I don't see it that way, jhkbuzz. Even parents and children have "dealbreaking" boundaries -- once the child reaches an age where he/she can live independently of the parent -- where if a relationship is toxic/abusive, either or both can sever connections. That doesn't mean that the love goes away. It means that the people involved are taking care of themselves.

Boundaries are vital. Yes, relationships are conditional -- we expect and deserve to be treated with respect, understanding, and acceptance, and when that isn't present in a relationship, we have every right to end that r/s. But that doesn't turn off the love. It may last forever, it may fade to indifference in time.

Love is a feeling, a connection... .it exists outside our intellectualizing and control. That's a big part of why we enter into and stay in toxic relationships. A lot of people with BPD exes have a great capacity for empathy, compassion, understanding, and love. We can't expect that to just switch off even though the r/s ends.
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Tim300
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« Reply #9 on: January 19, 2015, 04:54:30 PM »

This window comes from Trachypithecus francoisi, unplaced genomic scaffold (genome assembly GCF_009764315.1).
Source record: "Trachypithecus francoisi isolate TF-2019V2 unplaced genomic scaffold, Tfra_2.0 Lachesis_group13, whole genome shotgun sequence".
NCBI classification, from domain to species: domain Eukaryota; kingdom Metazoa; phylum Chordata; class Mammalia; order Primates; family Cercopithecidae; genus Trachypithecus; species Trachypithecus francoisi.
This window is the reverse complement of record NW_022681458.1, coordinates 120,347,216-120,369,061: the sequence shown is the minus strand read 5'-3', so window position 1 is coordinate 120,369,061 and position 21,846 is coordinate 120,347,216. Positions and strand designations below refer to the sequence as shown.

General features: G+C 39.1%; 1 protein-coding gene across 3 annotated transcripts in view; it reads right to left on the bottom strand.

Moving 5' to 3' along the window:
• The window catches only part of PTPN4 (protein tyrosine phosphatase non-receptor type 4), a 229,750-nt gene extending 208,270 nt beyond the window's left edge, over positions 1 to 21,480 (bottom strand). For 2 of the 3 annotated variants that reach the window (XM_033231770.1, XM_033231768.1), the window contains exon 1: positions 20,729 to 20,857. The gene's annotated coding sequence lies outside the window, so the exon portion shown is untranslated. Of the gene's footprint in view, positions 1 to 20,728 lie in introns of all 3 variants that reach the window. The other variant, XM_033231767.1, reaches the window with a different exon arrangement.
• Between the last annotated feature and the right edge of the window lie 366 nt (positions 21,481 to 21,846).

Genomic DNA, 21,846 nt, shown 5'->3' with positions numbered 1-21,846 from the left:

In fact, in the case of a pwBPD whose deepest core fears have been triggered by us, it's actually kinder of us to detach from them. That's unconditional love in action.

This is a brilliant way of thinking about it.  This is a feeling to keep in my back pocket when needed as a reminder.  Thanks for reminding me of this.   
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« Reply #10 on: January 19, 2015, 04:59:15 PM »

I don't see it that way, jhkbuzz. Even parents and children have "dealbreaking" boundaries -- once the child reaches an age where he/she can live independently of the parent -- where if a relationship is toxic/abusive, either or both can sever connections. That doesn't mean that the love goes away. It means that the people involved are taking care of themselves.

I actually agree with you there - I was really talking about the r/s between a parent and child - the unconditional love that a parent has for an underage child. I don't think that unconditional love for a destructive adult child is healthy.

Excerpt
Boundaries are vital. Yes, relationships are conditional -- we expect and deserve to be treated with respect, understanding, and acceptance, and when that isn't present in a relationship, we have every right to end that r/s. But that doesn't turn off the love. It may last forever, it may fade to indifference in time.

Love is a feeling, a connection... .it exists outside our intellectualizing and control. That's a big part of why we enter into and stay in toxic relationships. A lot of people with BPD exes have a great capacity for empathy, compassion, understanding, and love. We can't expect that to just switch off even though the r/s ends.

I agree with you here as well, and I think it's why so many of us experience such difficulty in detaching.